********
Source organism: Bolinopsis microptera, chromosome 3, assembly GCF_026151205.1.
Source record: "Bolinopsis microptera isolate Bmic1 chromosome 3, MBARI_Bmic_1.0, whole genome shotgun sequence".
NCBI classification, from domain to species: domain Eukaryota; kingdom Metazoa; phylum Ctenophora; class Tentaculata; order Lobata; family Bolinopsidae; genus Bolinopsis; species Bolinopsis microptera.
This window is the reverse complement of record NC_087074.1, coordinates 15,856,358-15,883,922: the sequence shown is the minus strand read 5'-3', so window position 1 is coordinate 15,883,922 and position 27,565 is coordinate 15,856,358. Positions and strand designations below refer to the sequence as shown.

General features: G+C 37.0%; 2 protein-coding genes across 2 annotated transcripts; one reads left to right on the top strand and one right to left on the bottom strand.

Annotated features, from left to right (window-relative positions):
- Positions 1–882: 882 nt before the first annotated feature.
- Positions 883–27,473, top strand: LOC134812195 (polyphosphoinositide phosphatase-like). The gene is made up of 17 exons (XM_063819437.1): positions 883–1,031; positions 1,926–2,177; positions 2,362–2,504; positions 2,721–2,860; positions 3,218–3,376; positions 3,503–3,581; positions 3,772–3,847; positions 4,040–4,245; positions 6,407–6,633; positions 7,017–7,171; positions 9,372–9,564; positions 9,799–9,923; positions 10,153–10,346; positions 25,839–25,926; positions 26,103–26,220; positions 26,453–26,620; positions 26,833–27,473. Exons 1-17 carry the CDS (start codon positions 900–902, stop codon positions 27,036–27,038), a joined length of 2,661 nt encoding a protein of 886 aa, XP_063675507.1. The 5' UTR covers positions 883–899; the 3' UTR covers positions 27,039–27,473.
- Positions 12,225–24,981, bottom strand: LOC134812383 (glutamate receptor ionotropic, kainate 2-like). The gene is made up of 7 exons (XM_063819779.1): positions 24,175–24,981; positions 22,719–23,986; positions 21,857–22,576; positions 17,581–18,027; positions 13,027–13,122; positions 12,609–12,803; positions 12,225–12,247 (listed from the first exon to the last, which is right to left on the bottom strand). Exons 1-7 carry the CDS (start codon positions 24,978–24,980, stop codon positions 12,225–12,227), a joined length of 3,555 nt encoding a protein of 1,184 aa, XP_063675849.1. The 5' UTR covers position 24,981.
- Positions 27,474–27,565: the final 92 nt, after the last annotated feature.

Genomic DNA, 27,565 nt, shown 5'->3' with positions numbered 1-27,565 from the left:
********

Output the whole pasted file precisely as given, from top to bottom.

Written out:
Source organism: Bolinopsis microptera, chromosome 3, assembly GCF_026151205.1.
Source record: "Bolinopsis microptera isolate Bmic1 chromosome 3, MBARI_Bmic_1.0, whole genome shotgun sequence".
NCBI classification, from domain to species: domain Eukaryota; kingdom Metazoa; phylum Ctenophora; class Tentaculata; order Lobata; family Bolinopsidae; genus Bolinopsis; species Bolinopsis microptera.
This window is the reverse complement of record NC_087074.1, coordinates 15,856,358-15,883,922: the sequence shown is the minus strand read 5'-3', so window position 1 is coordinate 15,883,922 and position 27,565 is coordinate 15,856,358. Positions and strand designations below refer to the sequence as shown.

General features: G+C 37.0%; 2 protein-coding genes across 2 annotated transcripts; one reads left to right on the top strand and one right to left on the bottom strand.

Annotated features, from left to right (window-relative positions):
- Positions 1–882: 882 nt before the first annotated feature.
- Positions 883–27,473, top strand: LOC134812195 (polyphosphoinositide phosphatase-like). The gene is made up of 17 exons (XM_063819437.1): positions 883–1,031; positions 1,926–2,177; positions 2,362–2,504; positions 2,721–2,860; positions 3,218–3,376; positions 3,503–3,581; positions 3,772–3,847; positions 4,040–4,245; positions 6,407–6,633; positions 7,017–7,171; positions 9,372–9,564; positions 9,799–9,923; positions 10,153–10,346; positions 25,839–25,926; positions 26,103–26,220; positions 26,453–26,620; positions 26,833–27,473. Exons 1-17 carry the CDS (start codon positions 900–902, stop codon positions 27,036–27,038), a joined length of 2,661 nt encoding a protein of 886 aa, XP_063675507.1. The 5' UTR covers positions 883–899; the 3' UTR covers positions 27,039–27,473.
- Positions 12,225–24,981, bottom strand: LOC134812383 (glutamate receptor ionotropic, kainate 2-like). The gene is made up of 7 exons (XM_063819779.1): positions 24,175–24,981; positions 22,719–23,986; positions 21,857–22,576; positions 17,581–18,027; positions 13,027–13,122; positions 12,609–12,803; positions 12,225–12,247 (listed from the first exon to the last, which is right to left on the bottom strand). Exons 1-7 carry the CDS (start codon positions 24,978–24,980, stop codon positions 12,225–12,227), a joined length of 3,555 nt encoding a protein of 1,184 aa, XP_063675849.1. The 5' UTR covers position 24,981.
- Positions 27,474–27,565: the final 92 nt, after the last annotated feature.

Genomic DNA, 27,565 nt, shown 5'->3' with positions numbered 1-27,565 from the left: